Bob Sampson Rose Above Muscular Dystrophy
SCOTT SIMON, host:
Bob Sampson died last weekend at the age of 81. He wasn't a household name, and that's the way he wanted it. Don't leave fingerprints, he used to say. Mr. Sampson was the vice president of United Airlines, who flew around the world but always came home at night. He was diagnosed with muscular dystrophy when he was five. It took four years for his parents to save enough money to buy him a wheelchair. He spent 32 years in that wheelchair - going to college, in law school, becoming an international executive, serving on a presidential commission under five presidents, appearing on the muscular dystrophy telethon.
He devoted his life and career to bringing down barriers and pushing for research to help others with disabilities. Charles Goldman is a longtime friend who worked with Bob Sampson. He joins us in our studios. Thanks so much for being with us.
Mr. CHARLES GOLDMAN: Thanks for having me, Scott.
SIMON: Can you recognize the way in which our cities just look and operate a whole lot differently because of his work?
Mr. GOLDMAN: He was at the forefront for years with the then-president's committee on employment of people with disabilities. I'll give you a classy example here in town. When the elevator at the Lincoln Memorial was being dedicated - that was one of the first things, one of the first functions of the board that he was at, to help buildings become accessible. And I know he has no supernatural powers, or you know, so I kind of think heaven might be accessible with him there now, finally.
But he helped get the money and start the ball rolling so that people would say, accessibility, that means more than living close to the airport. That means getting from here to there. Employing people with disabilities, he was at the forefront for years with the then-president's committee on employment of people with disabilities. I mean you go around in this country and you go into a United facility, say you're in O'Hare, their big hubs, you can feel Bob Sampson, because those are accessible because of Bob.
SIMON: Made brief mention of the fact that as a vice president of United he would fly around the world, but always come home at night. Now, he loved his family, but there were other reasons why if you're in a wheelchair in those days, he had to come home at night.
Mr. GOLDMAN: He had to come home because there were no accessible hotel rooms. This is light years, in legal terms, before there was an Americans with Disabilities Act, before there were civil rights for people with disabilities. He's doing this in the early '50s and '60s.
SIMON: He turned down a cabinet post under President Carter for reasons that it would be instructive for us to know now.
Mr. GOLDMAN: Yeah. He turned it down because at those days, there was no guarantee of health insurance if you went back. There was no Health Insurance Portability Act. His fabric of his life would've been at risk.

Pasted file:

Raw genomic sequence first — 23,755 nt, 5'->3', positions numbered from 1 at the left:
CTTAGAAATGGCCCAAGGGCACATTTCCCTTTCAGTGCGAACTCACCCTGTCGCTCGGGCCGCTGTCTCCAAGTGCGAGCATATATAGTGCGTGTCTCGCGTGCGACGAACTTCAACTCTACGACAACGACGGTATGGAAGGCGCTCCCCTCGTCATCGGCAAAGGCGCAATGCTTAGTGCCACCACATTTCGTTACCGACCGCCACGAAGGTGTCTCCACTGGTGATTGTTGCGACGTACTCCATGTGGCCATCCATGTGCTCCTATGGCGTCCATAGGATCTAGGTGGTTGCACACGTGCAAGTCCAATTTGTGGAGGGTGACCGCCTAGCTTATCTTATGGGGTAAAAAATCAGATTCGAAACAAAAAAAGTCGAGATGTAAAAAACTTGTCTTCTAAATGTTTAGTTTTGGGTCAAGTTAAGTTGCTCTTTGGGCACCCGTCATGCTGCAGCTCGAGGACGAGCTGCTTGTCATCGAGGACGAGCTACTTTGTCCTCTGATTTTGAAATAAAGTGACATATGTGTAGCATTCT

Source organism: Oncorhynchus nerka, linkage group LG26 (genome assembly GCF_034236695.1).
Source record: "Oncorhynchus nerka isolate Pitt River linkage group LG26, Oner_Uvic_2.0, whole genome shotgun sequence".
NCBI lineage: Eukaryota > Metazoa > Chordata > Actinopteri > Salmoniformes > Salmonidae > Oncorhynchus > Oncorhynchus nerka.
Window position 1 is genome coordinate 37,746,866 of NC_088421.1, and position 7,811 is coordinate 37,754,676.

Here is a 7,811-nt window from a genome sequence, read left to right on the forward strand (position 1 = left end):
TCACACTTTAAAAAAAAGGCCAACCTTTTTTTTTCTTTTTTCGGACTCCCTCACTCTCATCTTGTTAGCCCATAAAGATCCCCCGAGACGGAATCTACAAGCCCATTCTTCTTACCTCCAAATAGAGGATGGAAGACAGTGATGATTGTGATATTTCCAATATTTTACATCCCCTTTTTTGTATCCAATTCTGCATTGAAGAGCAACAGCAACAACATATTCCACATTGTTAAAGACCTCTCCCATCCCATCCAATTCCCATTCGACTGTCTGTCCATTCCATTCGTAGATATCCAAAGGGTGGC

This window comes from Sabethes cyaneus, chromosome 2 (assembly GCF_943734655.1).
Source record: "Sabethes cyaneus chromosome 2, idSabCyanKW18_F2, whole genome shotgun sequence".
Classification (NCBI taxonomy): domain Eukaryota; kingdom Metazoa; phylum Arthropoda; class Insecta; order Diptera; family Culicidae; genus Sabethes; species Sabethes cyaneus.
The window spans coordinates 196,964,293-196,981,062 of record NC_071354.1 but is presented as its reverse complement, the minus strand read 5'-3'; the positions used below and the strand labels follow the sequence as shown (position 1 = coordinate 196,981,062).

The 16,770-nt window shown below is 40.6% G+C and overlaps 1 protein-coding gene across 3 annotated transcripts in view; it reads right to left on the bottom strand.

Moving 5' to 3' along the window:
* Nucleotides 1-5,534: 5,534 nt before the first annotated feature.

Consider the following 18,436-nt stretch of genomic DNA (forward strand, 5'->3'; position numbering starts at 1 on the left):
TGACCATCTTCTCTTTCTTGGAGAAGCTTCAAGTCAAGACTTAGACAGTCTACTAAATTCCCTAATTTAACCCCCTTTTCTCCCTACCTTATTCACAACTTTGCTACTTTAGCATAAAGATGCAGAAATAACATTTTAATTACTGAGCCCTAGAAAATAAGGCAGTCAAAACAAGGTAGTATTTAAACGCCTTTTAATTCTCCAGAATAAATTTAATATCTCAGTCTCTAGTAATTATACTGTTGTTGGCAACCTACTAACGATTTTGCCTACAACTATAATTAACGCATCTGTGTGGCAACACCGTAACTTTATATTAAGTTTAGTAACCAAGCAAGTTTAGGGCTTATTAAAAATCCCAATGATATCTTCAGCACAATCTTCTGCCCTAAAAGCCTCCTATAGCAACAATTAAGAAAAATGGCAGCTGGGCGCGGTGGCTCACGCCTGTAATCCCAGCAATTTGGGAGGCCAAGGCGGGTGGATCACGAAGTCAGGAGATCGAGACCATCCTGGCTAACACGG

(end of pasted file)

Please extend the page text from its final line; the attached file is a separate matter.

SIMON: Do you know what cabinet post he was offered?
Mr. GOLDMAN: I don't know for sure, but I think it was secretary of transportation. That would've been the natural thing. I do know that he did watch the 1968 election returns with Hubert Humphrey, and that had the election gone the other way, he would've been chief of staff. And I know also that Humphrey had promised him that one of the first executive orders would've been to make buildings accessible.
SIMON: Beginning in the 1970s, he would appear on the muscular dystrophy telethon with Jerry Lewis.
(Soundbite of Jerry Lewis telethon)
Mr. BOB SAMPSON (Former Vice President for Facilities, United Airlines): Jerry, you know, this is my 50th year in a wheelchair, and beginning 14 years ago, I have never stood taller than I have being with you in this cause this way.
SIMON: For somebody who didn't like to leave fingerprints, who was a private man, what was it like for him to go on the - I mean he'd became known as what, Jerry's older kid?
Mr. GOLDMAN: Jerry's big kid.
SIMON: Jerry's big kid. Yeah. What was it like for him to go on and talk to a national audience about himself?
Mr. GOLDMAN: It was extremely difficult, but I think he had a sense, by being out there, whether it be on the telethon or just going through an airport in a corporate suit, that he was a role model. He didn't want to be reminded. It wasn't a hero thing. He just wanted to do his thing. He wanted to quietly just go ahead and keep his eye on the mission. I mean, I feel like I touched greatness when I knew him.
SIMON: Charles Goldman, who was a friend and ally of Robert Sampson, who died of heart disease last weekend. Thanks very much.
Mr. GOLDMAN: Thank you, and thank you from the family.
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